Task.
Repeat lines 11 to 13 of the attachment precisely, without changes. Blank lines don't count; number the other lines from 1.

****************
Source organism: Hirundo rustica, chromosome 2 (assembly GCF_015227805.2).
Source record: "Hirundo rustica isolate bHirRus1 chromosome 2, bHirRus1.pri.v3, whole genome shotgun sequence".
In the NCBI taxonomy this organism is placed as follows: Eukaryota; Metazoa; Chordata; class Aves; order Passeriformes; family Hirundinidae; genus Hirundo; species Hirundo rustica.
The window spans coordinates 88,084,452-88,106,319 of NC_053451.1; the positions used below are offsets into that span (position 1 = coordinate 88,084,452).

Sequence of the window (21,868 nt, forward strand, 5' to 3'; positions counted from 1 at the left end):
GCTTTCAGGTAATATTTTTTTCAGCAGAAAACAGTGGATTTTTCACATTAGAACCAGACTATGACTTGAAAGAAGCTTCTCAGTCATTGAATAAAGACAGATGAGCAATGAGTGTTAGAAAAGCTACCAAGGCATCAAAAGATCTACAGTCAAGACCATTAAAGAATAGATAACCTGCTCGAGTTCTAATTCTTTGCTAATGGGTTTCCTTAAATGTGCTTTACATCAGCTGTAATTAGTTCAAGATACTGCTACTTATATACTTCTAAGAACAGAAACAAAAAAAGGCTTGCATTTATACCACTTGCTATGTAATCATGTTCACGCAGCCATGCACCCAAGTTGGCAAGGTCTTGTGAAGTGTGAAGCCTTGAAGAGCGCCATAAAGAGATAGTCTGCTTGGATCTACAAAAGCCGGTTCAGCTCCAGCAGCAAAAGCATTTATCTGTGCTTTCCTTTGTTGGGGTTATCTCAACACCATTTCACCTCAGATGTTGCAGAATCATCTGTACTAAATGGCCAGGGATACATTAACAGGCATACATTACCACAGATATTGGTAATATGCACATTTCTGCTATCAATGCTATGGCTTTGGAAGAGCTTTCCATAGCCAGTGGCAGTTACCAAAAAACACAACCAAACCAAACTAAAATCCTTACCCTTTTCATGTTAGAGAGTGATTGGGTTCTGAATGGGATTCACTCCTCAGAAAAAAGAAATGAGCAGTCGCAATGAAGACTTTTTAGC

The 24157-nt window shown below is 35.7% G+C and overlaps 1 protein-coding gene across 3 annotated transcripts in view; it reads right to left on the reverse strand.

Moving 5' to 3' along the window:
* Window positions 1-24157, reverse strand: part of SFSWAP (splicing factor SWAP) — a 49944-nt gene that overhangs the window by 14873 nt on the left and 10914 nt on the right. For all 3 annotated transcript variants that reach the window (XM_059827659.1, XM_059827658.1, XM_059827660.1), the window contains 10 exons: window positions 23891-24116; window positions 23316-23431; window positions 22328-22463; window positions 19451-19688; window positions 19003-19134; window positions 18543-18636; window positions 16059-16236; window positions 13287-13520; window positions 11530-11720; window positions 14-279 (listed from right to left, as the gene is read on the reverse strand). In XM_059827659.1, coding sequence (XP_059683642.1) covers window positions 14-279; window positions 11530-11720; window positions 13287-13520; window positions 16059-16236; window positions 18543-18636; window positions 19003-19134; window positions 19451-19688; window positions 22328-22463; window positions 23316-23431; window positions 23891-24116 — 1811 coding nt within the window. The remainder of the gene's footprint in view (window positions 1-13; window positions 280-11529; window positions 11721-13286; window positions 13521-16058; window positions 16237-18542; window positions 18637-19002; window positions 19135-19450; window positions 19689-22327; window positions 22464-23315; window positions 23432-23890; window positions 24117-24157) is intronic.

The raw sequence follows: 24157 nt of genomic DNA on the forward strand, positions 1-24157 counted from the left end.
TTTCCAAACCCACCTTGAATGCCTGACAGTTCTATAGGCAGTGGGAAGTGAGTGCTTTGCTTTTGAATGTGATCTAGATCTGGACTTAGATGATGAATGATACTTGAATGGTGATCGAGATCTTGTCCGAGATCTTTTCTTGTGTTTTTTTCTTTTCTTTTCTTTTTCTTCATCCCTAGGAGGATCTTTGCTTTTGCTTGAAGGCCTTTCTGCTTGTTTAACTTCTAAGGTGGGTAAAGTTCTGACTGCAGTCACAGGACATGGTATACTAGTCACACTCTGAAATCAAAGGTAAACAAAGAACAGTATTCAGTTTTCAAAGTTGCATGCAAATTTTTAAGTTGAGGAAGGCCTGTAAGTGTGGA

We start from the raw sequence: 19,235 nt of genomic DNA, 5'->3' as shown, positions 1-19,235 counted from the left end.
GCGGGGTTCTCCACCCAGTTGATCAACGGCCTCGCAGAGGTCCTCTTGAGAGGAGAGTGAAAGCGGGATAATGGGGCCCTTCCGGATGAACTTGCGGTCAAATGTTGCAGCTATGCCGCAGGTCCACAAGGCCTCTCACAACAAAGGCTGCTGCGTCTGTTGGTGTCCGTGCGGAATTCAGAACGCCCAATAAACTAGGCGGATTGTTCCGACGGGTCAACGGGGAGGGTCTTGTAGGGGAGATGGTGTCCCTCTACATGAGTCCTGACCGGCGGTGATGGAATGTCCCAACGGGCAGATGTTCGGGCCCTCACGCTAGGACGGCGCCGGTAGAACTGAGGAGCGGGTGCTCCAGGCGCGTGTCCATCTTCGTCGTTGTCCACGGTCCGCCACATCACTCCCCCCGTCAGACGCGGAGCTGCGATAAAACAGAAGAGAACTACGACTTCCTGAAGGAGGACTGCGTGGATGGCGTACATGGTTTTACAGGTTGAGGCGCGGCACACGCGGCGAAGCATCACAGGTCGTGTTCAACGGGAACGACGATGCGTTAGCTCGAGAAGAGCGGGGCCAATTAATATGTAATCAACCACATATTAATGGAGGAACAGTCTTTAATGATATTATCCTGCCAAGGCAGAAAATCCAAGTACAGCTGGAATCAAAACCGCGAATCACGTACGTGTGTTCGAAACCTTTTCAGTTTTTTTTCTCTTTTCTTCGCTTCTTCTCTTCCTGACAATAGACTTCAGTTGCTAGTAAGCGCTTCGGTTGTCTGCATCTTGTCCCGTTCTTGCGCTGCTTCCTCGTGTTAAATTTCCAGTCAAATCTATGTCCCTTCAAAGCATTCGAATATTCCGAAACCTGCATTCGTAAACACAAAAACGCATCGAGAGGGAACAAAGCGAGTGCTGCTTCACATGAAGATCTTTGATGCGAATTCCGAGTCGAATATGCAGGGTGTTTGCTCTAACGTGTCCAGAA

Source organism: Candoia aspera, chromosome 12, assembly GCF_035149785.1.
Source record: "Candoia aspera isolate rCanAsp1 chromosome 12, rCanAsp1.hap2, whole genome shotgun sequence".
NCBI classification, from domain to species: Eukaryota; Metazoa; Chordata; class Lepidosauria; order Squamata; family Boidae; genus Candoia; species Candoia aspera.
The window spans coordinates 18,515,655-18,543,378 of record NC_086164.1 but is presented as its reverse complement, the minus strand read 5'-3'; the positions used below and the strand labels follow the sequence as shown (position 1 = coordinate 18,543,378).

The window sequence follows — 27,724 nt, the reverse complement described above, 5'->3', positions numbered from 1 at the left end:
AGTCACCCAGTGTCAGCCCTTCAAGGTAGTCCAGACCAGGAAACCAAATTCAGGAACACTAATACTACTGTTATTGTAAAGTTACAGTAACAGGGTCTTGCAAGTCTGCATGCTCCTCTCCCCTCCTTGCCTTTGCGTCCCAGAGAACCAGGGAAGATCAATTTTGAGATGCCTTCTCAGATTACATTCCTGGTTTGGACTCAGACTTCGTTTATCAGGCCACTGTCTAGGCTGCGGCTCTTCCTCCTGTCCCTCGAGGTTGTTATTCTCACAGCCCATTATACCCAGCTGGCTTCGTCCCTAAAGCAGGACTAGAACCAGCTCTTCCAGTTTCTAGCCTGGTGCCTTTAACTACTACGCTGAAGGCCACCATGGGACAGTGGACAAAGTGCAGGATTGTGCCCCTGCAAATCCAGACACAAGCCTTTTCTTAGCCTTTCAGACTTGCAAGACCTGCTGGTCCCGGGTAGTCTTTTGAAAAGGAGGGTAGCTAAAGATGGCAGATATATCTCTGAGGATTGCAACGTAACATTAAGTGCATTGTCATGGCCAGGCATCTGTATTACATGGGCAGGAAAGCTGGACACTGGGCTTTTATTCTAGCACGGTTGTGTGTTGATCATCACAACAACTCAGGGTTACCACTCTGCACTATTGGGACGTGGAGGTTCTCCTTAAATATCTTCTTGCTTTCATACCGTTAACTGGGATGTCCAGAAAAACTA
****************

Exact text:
TTTCCAAACCCACCTTGAATGCCTGACAGTTCTATAGGCAGTGGGAAGTGAGTGCTTTGCTTTTGAATGTGATCTAGATCTGGACTTAGATGATGAATGATACTTGAATGGTGATCGAGATCTTGTCCGAGATCTTTTCTTGTGTTTTTTTCTTTTCTTTTCTTTTTCTTCATCCCTAGGAGGATCTTTGCTTTTGCTTGAAGGCCTTTCTGCTTGTTTAACTTCTAAGGTGGGTAAAGTTCTGACTGCAGTCACAGGACATGGTATACTAGTCACACTCTGAAATCAAAGGTAAACAAAGAACAGTATTCAGTTTTCAAAGTTGCATGCAAATTTTTAAGTTGAGGAAGGCCTGTAAGTGTGGA

We start from the raw sequence: 19,235 nt of genomic DNA, 5'->3' as shown, positions 1-19,235 counted from the left end.
GCGGGGTTCTCCACCCAGTTGATCAACGGCCTCGCAGAGGTCCTCTTGAGAGGAGAGTGAAAGCGGGATAATGGGGCCCTTCCGGATGAACTTGCGGTCAAATGTTGCAGCTATGCCGCAGGTCCACAAGGCCTCTCACAACAAAGGCTGCTGCGTCTGTTGGTGTCCGTGCGGAATTCAGAACGCCCAATAAACTAGGCGGATTGTTCCGACGGGTCAACGGGGAGGGTCTTGTAGGGGAGATGGTGTCCCTCTACATGAGTCCTGACCGGCGGTGATGGAATGTCCCAACGGGCAGATGTTCGGGCCCTCACGCTAGGACGGCGCCGGTAGAACTGAGGAGCGGGTGCTCCAGGCGCGTGTCCATCTTCGTCGTTGTCCACGGTCCGCCACATCACTCCCCCCGTCAGACGCGGAGCTGCGATAAAACAGAAGAGAACTACGACTTCCTGAAGGAGGACTGCGTGGATGGCGTACATGGTTTTACAGGTTGAGGCGCGGCACACGCGGCGAAGCATCACAGGTCGTGTTCAACGGGAACGACGATGCGTTAGCTCGAGAAGAGCGGGGCCAATTAATATGTAATCAACCACATATTAATGGAGGAACAGTCTTTAATGATATTATCCTGCCAAGGCAGAAAATCCAAGTACAGCTGGAATCAAAACCGCGAATCACGTACGTGTGTTCGAAACCTTTTCAGTTTTTTTTCTCTTTTCTTCGCTTCTTCTCTTCCTGACAATAGACTTCAGTTGCTAGTAAGCGCTTCGGTTGTCTGCATCTTGTCCCGTTCTTGCGCTGCTTCCTCGTGTTAAATTTCCAGTCAAATCTATGTCCCTTCAAAGCATTCGAATATTCCGAAACCTGCATTCGTAAACACAAAAACGCATCGAGAGGGAACAAAGCGAGTGCTGCTTCACATGAAGATCTTTGATGCGAATTCCGAGTCGAATATGCAGGGTGTTTGCTCTAACGTGTCCAGAA